What Is Patentable Invention: Everything You Need To Know
What is patentable invention? For an invention to be eligible for patent protection from the USPTO, it must fulfill certain criteria.3 min read
What is patentable invention? For an invention to be eligible for patent protection from the United States Patent and Trademark Office (USPTO), it must fulfill certain criteria. The most common type of patent is for manufactured items, material compositions, machines, and processes. The invention must be new, non-obvious, and useful. Because the patent process application involves an investment of countless hours and tens of thousands of dollars, it's important to make sure your invention can actually be patented before taking that route.
What Can Be Patented?
As mentioned above, the categories of inventions that can qualify for a utility patent include:
- Sequences of steps (processes), including computer programs
- Material compositions such as combinations of chemicals, foods, and living organisms
- Machines, which can be as simple as an umbrella or as complex as a robot
- Manufactured products made from raw materials
Some inventions may fit into more than one category. For example, a new type of metal alloy could theoretically receive a patent for the process used to make it, the alloy itself, and a machine it is used to make.
Often, a patent is granted for a component of an invention rather than the total invention. For example, almost every part of a vehicle is covered by a separate patent. The full product is only described in such an application if the patented element solves a specific problem with that product or is designed to work only with that product.
Can My Invention Be Patented?
To determine whether your invention may qualify for a patent, ask the following questions.
- Is the invention new? To be eligible for a patent, your invention must be different than anything else that is currently sold to the public, written or published about, or patented. You may want to hire a patent agent to conduct a prior art search. This means that the agent will review patents, inventions, and published works in your field to determine whether your invention is truly new.
- Does the invention have utility? If your invention doesn't have a specific use, it cannot be patented. This is usually the easiest test for the invention to pass since most products are created to benefit the public or a specific industry. Under this test, items that do not qualify for patent protection include abstract ideas, natural discoveries, and natural phenomenon. As part of the prior art search, your patent agent can find supporting documentation about how your product solves a problem or fulfills a need that has not yet been addressed by other inventions.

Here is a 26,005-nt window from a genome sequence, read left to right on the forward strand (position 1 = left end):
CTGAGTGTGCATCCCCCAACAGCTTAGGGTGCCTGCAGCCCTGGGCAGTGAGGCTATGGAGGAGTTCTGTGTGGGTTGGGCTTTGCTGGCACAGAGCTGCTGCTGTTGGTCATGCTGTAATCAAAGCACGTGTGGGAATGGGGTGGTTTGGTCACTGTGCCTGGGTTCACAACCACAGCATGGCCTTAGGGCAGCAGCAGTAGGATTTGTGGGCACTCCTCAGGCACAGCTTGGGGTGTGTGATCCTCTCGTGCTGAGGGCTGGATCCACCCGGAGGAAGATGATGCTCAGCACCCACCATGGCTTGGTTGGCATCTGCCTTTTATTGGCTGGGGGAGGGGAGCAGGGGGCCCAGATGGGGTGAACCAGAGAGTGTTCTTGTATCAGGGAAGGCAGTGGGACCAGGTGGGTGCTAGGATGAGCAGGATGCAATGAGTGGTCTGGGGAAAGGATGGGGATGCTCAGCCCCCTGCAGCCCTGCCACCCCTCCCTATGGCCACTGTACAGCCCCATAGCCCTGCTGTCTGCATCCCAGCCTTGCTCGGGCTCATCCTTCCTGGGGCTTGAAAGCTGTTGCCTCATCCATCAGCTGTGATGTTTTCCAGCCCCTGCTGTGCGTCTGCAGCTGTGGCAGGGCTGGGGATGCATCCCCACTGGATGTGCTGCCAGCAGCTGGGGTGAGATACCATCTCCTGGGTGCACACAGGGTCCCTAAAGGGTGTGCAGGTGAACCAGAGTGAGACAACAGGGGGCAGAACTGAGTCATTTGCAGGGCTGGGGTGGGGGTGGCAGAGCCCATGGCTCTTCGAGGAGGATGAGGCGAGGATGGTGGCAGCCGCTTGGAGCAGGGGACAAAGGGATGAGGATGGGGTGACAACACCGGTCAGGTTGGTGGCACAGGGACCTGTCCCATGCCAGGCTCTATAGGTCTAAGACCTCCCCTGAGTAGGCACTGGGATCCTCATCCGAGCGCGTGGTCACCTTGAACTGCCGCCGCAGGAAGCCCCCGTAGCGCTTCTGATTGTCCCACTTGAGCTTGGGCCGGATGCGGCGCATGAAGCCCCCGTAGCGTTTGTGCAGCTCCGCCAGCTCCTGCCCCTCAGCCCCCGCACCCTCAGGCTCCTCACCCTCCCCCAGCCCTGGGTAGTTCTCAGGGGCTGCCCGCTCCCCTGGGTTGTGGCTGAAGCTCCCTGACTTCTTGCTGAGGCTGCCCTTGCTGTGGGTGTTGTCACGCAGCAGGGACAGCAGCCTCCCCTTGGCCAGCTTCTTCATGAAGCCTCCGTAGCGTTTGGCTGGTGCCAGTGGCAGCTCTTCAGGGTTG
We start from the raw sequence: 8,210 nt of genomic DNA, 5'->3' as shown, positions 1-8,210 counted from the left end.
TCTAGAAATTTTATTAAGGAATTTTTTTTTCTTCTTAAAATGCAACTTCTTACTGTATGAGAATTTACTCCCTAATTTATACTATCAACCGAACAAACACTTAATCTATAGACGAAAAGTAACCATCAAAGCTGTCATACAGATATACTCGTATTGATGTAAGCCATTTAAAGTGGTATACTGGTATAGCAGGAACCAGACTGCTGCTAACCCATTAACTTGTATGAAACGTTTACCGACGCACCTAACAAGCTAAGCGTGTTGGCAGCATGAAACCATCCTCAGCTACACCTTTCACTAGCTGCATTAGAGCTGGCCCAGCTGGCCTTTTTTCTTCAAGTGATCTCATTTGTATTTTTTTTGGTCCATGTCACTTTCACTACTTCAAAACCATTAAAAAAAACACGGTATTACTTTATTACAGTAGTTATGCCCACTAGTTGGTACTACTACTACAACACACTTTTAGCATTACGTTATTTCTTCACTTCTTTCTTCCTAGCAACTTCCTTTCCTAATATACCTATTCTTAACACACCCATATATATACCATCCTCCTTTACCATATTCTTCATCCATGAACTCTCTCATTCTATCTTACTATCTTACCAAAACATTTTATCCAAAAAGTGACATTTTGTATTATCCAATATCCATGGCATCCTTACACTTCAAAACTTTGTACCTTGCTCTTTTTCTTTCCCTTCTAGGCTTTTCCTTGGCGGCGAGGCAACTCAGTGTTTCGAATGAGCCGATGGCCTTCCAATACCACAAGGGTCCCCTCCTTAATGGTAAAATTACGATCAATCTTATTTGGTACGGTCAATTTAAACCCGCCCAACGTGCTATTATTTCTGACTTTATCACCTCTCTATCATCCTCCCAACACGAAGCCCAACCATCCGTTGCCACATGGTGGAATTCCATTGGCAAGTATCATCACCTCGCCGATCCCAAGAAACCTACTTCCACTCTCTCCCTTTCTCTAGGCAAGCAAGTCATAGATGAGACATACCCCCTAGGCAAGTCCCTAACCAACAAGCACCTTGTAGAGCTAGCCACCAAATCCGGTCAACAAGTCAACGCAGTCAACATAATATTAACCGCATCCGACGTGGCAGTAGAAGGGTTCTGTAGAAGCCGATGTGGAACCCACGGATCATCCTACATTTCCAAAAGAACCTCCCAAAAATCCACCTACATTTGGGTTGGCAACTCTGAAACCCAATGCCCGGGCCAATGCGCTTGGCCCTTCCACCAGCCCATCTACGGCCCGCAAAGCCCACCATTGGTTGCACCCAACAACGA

- Is the invention non-obvious? The subjective nature of this characteristic makes it the most challenging to fulfill. When determining whether your invention is obvious, the USPTO will consider whether a person having ordinary skill in the industry would easily be able to think of a similar creation. To fulfill the non-obviousness requirement, the invention must produce a significantly new result compared to previous inventions.
What Other Types of Patents Are Available?
Design patents protect the appearance of an object only. For this reason, some objects are covered by both design and utility patents. One example is Apple's iMac computer, which had a unique design that was patented separately from the internal components.
A plant patent protects a new type of discovered and asexually reproduced plant. It is not valid for an uncultivated or tuber-propagated plant. With the patent, others are not allowed to use, asexually reproduce, or sell the plant.
Artistic works, such as paintings, music, or books, are not protected by patents but by copyrights. Proprietary and confidential information can receive trade secret protection.
These types of patents, along with the utility patent, are recognized in many nations including the United States. However, some nations have their own exclusive patent laws.
Certain items cannot be patented even if they meet all the criteria. For example, nuclear weapons technology and related inventions cannot be patented under the Atomic Energy Act of 1954. That's because a patent application requires the disclosure of the invention. The U.S. doesn't want other nations to have access to this dangerous technology once the patent term (usually 20 years) expires.
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